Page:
It was quite a bright sunny day and I along with my two friends were on our way back after staying overnight at Itachuna Rajbari. We had such a pleasant time that none of us were in a mood to head back home. Just at that weak moment one of my friends said, “Chol Serampore jabi? Raastay porbe“. Without much thinking, we shouted “Chol Let’s go” a little too much that almost frightened the e-rickshaw driver. We are adventure-hungry souls and such impromptu plans give us much thrills. My friend was well acquainted with Serampur and she suggested that we must visit the Goswami Rajbari and the Denmark Tavern as we were not yet over with our dose of Rajbari’s Royal treatment. But Goswami Rajbari of Serampore was much different than what you have seen/ read in my post on Itachuna Rajbari. It was in a deplorable condition and thankfully when we visited we saw restoration work going on in full progress.
Goswami Rajbari, Serampore , West Bengal
Interesting Facts about the Goswami Rajbari
To begin with, let me share a few interesting histories related to Serampore. 30 km North of Kolkata across the Hoogly river, Serampore is located in West Bengal’s Hoogly district. The town has deep roots in Danish, British and Bengali History. Doesn’t it sound exciting, a town in Bengal where you can get a glimpse of these three cultures is in itself worthy for at least a day’s visit? Serampore was under the rule of King Frederik V of Denmark somewhat between 1755 and 1845.
According to certain reports, the Danes had arrived much earlier to Bengal but later they settled down after receiving trading rights from Aliwardi Khan of Murshidabad. Later they crafted a well-planned town under Governor Colonel Ole Bie and Serampore came under the Danish rule in 1777.
Though not much has remained from history yet there is the Serampore College set up bu the Christian Baptist Missionary in the year 1818. Just near the College is the Serampore Johnnagar Baptist Church founded in 1800 and from there a few minutes walks will lead you to the 230 years old Denmark Tavern. All of these are now fully restored.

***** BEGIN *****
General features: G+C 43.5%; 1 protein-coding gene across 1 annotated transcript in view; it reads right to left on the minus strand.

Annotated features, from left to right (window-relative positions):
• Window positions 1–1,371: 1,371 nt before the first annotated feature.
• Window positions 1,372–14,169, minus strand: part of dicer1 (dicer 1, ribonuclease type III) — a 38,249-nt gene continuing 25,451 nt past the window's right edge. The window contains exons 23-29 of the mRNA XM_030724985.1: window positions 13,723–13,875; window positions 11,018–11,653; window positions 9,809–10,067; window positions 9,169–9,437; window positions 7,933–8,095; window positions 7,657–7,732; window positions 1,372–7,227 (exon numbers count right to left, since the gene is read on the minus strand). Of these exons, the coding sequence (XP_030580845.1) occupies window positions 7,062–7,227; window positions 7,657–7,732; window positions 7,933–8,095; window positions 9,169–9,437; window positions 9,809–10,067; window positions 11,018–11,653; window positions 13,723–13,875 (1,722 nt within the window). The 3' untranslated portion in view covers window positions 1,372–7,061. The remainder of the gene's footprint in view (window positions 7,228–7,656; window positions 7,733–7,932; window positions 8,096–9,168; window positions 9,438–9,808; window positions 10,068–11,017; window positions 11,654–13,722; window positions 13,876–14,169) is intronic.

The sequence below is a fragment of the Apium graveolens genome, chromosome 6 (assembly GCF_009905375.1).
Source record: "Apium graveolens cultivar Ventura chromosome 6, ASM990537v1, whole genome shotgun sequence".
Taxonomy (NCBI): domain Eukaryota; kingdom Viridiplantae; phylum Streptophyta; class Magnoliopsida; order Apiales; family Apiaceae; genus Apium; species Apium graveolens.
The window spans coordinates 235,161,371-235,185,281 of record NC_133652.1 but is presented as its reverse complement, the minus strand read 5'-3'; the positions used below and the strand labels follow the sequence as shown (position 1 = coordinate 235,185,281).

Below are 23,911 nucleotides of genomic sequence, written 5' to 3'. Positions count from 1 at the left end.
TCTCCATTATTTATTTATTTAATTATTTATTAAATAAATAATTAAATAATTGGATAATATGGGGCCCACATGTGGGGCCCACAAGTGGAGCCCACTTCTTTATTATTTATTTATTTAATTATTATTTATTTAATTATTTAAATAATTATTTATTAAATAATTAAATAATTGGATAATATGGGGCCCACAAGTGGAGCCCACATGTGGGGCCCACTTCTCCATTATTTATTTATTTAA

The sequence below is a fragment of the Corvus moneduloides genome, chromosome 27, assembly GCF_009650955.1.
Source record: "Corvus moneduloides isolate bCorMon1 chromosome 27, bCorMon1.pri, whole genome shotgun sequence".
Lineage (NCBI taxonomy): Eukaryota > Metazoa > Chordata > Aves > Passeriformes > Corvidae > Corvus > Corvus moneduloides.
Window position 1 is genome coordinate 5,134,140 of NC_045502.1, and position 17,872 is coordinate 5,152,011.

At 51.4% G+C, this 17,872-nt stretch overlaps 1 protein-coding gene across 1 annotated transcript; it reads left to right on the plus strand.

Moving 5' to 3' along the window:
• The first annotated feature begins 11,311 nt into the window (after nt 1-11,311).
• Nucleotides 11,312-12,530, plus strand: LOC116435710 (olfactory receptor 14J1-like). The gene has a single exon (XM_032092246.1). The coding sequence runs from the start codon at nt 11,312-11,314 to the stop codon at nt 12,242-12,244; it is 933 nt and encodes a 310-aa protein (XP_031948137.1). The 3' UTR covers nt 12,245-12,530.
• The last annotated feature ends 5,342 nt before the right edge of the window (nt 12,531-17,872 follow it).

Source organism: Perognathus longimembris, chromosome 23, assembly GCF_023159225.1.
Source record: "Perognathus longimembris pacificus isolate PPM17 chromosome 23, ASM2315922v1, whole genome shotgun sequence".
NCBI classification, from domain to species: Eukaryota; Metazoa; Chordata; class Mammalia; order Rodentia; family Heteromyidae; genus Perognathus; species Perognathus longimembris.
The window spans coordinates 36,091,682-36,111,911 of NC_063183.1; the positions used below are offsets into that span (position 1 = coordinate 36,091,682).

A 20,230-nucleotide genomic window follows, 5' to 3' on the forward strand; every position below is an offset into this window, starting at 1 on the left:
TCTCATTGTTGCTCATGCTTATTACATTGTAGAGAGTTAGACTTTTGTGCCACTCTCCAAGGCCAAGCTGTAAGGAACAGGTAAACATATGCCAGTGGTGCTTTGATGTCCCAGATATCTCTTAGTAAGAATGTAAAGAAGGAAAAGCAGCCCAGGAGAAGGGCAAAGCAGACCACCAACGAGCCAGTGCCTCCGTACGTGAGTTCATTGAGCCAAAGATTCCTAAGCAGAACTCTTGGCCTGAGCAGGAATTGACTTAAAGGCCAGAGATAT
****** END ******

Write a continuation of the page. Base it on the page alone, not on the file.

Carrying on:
How to Reach Goswami Rajbari, Serampore
If you are coming from Serampore Railway station, you can reach here easily within 10-15 min in an e-rickshaw. If you are coming via GT road then you can board an e-rickshaw from Bot-tala. Serampore is small town you can hire an e-rickshaw for half a day and visit all the interesting places which also includes the Denmark Tavern.
But what we three were interested was to visit the centuries-old Goswami Rajbari. Along with these Danish structures, Serampore has some of the finest old mansions of the wealthy Bengali merchants. Among all the Goswami Rajbari was the most incredible and covered a huge area.
This house which belonged to the Goswamis of Serampore was built by Raghuram Goswami son of Harinarayan Goswami, somewhere between 1815 and 1820. Later the local people started calling it Goswami Rajbari. The two-storied structure is not used as a School, a part is used as a wedding venue/hall, another part is used as the District Employment Exchange office.
When we went there we saw renovation work was on full swing. Though it was not open for public visit, yet our e-rickshaw driver was very generous and he said he knew a few people there and it wouldn’t be a hassle to help us have a look around.
It is said that Raghuram Goswami offered to buy Serampore town when the Danes were about to sell it off to the British but the British declined the offer. The Goswamis were Vaishnavas who are descendants of Advaitaacharya , a disciple of Shri Chaitanya Mahaprabhu. Shri Laxman Goswami is the forefather of this Goswami family of Serampore.
This enormous mansion is also the shooting location of some parts of the Bengali movie Bhooter Bhabhisyat in 2012. The palace has three wings and each echo loud European architectural styles in detailing and embellishment.
The “Naatmandir” is adorned with 24 Corinthian Columns, 32 feet in height and 5 feet in diameter were constructed upon which the roof rests. The roof was supported on rafters and beams made of sal wood brought from Nepal. The area that witnessed great festivities and grandeur of the Goswami family is in a deplorable condition now.
The floor was made of Chunar stone, a kind of reddish stone or buff coloured atone widely used in ancient Indian architecture. As we visited the mansion, the restoration process was in progress with some areas in dangerous condition to even set foot.
The Thakur Dalan was so pristine and for over 300 years Durga Puja is celebrated in a grand manner here. We took some photographs and the left the place in full admiration of the life that the Goswamis have once lived in that mansion.
The information provided in this article is collected some from sources available over the Internet and some from our talkative yet informative e-rickshaw driver. Glad I come across such people while I travel. Hope you loved reading it, do share with your friends. For more detailed
PIN FOR LATER